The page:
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The Venture Equity Project Podcast is a storytelling platform where we bring on the world’s most incredible entrepreneurs, forward thinking academic, nonprofits, and venture partners to talk about how we can take steps to fix the complex problem of inequity in venture. Host Weilyn Chong will help us gain insight on everything from how we can increase access to capital for underrepresented entrepreneurs and tips on getting in front of VCs and angels.
In this week’s episode, Max Crowley, Director of the Evidence-to-Impact Collaborative at Penn State University, dives into what it means to use data for good. Max shares what the Evidence-to-Impact Collaborative is all about, how we can use data to create a more equitable venture future for entrepreneurs of color, and how human development research relates to the entrepreneurial landscape.
The Nasdaq Entrepreneurial Center is proudly hosting and producing this podcast. The Center is a non-profit that is building a better path for entrepreneurs worldwide by improving inclusion, access, and knowledge in entrepreneurship.
Weilyn Chong: Hello and welcome back to the Venture Equity Project Podcast. I’m your host, Weilyn Chong, and I’m so excited to be joined by Max Crowley today.
WC: We’re gonna jump right in and talk about the Evidence-to-Impact Collaborative. Can you give me a brief overview of what the collaborative is and what the main mission and motivation behind it is?
Max Crowley: Absolutely. So, the Evidence-to-Impact Collaborative is a center here at Penn State University, and its goal is to build the science of scientific impact. And we do that by working to increase the relevance, value, and use of scientific evidence. In particular, we think about, “How do we support the use of research in settings all across society, from government, industry, from a local level to an international level?” But fundamentally, we believe that there’s this opportunity that through the use of scientific evidence, we can create a better, more just, more equitable society.
WC: I want to touch a little bit on how this is touching entrepreneurship and the venture equity space.
MC: Absolutely. So, entrepreneurship is an engine for so many aspects of our economy, but also is a tremendous opportunity for so many to create not only personal wealth, but intergenerational wealth. It has been denied to many in our society, both here in the States and around the world, and so the opportunity to support creating an ecosystem for entrepreneurs that is driven by evidence, driven by good scientific insights around how we support entrepreneurs regardless of identity. It’s key not only to supporting those individuals, supporting a stronger economy, but doing so in a way that focuses on building intergenerational wealth that will transcend any individual’s lifetime.
WC: What does the current state of venture capital flow and entrepreneurs of color’s experience in the current entrepreneurship landscape [look like]?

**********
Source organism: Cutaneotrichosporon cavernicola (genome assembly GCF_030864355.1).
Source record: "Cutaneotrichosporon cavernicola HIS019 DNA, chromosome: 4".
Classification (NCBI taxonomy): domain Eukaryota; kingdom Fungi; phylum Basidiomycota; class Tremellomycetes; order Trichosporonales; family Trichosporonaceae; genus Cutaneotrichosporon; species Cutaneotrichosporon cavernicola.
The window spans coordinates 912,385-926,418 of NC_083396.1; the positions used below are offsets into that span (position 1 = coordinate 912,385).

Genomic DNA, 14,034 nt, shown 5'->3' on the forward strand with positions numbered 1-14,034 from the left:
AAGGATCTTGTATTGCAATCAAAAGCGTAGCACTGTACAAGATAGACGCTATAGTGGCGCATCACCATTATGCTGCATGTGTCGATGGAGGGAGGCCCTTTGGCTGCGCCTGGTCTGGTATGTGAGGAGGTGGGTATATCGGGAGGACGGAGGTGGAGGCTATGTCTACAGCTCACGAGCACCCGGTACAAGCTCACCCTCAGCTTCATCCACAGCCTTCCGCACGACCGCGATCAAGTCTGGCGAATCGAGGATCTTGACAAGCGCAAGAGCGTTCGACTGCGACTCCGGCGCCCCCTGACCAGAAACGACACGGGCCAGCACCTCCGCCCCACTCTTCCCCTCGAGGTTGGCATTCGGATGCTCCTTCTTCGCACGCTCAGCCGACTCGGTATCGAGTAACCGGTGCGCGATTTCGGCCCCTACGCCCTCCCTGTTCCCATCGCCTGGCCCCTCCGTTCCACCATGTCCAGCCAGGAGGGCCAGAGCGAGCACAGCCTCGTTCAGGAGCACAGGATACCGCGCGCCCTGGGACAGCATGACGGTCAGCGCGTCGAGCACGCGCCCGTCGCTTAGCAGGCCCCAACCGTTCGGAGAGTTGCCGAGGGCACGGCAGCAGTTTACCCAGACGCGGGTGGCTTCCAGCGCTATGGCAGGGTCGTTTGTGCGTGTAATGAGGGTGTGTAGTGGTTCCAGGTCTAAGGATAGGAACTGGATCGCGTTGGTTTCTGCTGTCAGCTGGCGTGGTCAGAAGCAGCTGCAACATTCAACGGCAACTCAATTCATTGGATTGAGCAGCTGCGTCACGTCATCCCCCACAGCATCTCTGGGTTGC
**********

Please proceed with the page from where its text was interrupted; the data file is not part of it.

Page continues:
MC: So, access to capital is currently a huge issue for entrepreneurs of color and also female-identifying entrepreneurs, particularly in the States. So, there’s clear inequities in terms of how that access is made available or how the game is run, and as a result, there is a fundamental need for the entire entrepreneurial space to take a hard look at ourselves around, “How do we distribute resources in a way that both leads to success of the investment, but also recognizes the need to consider equity within the entrepreneurial space?”
WC: In what ways can data help us edge forward to making a more equitable space for entrepreneurs of color?
MC: There’s a number of different ways, but the most fundamental way is that we don’t really understand the space. There is a lot of information that not only is not even public, but it’s not even available to the major stakeholders and players who could actually enact change. So we don’t have a good sense of the totality of the inequity in some of these areas. We have clear signals and clear information that it’s there, but we don’t know exactly how it manifests, and maybe more importantly, we don’t actually know where it’s originating from within what we conceptualize is really a system. It’s not really about individual actors — individual actors are of course an important point of intervention, if you will – but it’s really about a larger system that is oriented in a way that doesn’t support all entrepreneurs, and that’s what we’re particularly focused on understanding: How do we fill those gaps with the fundamental information we need to understand the ecosystem?
WC: So really, the objective here is to get to the core of all of this. What are the steps that the EIC is taking to tackle this large problem?
MC: There’s a real opportunity here, along with our partners at the Nasdaq Entrepreneurial Center that we’ve been engaging in, and that is to map the data space as it relates to not only entrepreneurship, but the larger entrepreneurial ecosystem with a focus towards understanding how resources flow and identifying areas where there are inequities where resources are distributed; not because of a promising venture, but because of either fundamental biases, or maybe moreso because there’s just a lot of systemic barriers stacked against certain entrepreneurs with certain identities. So that’s a key opportunity, is just understanding and bringing that data forward. But of course, as you might imagine, that requires engaging with a [?] of stakeholders. We’re working across the ecosystem to get them to share. That’s what it’s about. How do we share information in a way that makes people comfortable and allows us to unearth these issues while at the same time not forcing individuals into data sharing arrangements that are counterproductive for their mission and organization.